It's been quite a while since I posted anything, ever since dear Ain kindly took to task of "decorating" my blog (thank you darling, muahs!). I had been busy being obsessed with making fine pineapple tarts ever (:p) and taking care of a very demanding 8 month old little munchkin to have enough enthusiasm in paying attention to this blog. Also, honestly in the beginning my intentions were to share with the world recipes I knew, until someone asked for my lasagne recipe that I hesitated and became reluctant. Okay, I admit. Sometimes it's not easy giving away prized recipes. Well, hell! All this while I've been cursing secretive recipe holders and now its come back full circle biting me in the bu..... ehem... my behind.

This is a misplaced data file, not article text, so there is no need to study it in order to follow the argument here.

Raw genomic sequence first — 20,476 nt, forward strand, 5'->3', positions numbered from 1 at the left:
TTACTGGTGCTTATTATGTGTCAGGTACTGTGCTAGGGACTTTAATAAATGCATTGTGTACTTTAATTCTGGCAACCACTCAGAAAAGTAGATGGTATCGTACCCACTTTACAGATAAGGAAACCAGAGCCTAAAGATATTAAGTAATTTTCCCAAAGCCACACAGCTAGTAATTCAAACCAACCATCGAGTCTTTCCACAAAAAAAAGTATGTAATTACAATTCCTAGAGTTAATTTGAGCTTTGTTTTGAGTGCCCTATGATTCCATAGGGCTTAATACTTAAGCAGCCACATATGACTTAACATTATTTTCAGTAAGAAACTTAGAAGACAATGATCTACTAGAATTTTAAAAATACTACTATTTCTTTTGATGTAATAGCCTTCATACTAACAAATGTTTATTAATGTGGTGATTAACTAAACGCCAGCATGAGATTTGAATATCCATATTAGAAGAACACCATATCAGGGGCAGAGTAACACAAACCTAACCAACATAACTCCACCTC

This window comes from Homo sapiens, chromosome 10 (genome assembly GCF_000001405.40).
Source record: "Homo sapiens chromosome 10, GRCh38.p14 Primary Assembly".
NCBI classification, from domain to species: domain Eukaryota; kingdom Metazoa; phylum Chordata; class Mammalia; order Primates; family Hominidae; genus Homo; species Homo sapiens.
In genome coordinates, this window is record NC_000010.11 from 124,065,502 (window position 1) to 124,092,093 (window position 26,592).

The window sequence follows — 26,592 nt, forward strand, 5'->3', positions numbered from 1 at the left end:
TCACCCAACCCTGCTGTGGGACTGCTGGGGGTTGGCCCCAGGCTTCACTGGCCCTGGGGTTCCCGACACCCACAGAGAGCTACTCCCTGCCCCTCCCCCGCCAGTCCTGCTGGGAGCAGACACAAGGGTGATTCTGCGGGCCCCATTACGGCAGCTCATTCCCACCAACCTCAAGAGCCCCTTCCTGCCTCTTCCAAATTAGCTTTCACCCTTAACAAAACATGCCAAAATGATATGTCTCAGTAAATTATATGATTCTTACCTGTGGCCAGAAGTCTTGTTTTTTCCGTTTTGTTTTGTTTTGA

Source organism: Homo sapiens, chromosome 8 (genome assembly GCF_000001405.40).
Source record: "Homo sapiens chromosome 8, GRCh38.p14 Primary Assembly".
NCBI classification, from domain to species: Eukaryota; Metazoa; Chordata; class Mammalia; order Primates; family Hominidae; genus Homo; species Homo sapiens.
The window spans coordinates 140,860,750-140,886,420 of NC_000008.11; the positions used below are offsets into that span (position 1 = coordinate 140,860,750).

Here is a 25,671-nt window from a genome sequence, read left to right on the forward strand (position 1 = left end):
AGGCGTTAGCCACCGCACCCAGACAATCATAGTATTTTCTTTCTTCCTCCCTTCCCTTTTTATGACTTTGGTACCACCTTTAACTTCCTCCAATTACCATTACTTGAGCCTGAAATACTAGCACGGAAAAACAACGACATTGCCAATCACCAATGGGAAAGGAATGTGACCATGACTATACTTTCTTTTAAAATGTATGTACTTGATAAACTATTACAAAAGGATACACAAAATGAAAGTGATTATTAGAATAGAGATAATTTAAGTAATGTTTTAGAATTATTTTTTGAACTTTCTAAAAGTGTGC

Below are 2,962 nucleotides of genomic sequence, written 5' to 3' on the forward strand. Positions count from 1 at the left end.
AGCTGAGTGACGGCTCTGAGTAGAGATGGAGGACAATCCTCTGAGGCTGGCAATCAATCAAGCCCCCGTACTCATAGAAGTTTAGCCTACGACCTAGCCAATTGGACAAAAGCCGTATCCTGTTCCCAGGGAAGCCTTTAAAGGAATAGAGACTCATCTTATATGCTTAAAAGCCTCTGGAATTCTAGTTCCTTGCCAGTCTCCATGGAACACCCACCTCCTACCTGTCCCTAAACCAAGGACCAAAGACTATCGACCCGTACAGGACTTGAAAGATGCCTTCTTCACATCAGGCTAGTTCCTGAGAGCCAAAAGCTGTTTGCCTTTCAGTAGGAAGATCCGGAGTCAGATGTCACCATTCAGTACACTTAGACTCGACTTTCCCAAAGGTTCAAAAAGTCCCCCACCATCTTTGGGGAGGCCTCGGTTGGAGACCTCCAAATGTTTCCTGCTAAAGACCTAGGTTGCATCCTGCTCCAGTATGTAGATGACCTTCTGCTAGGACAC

Anyway, I had a grand time making the tarts with all kinds of recipes and alterations.Everytime I thought I finally had the recipe, it failed or wasn't just good enough to my mum's discerning taste. I even got a recipe from my Aunt coz she makes the most delicious tarts and even that did not work for me, though I passed with flying colors with her jam recipe. That, I am thankful for.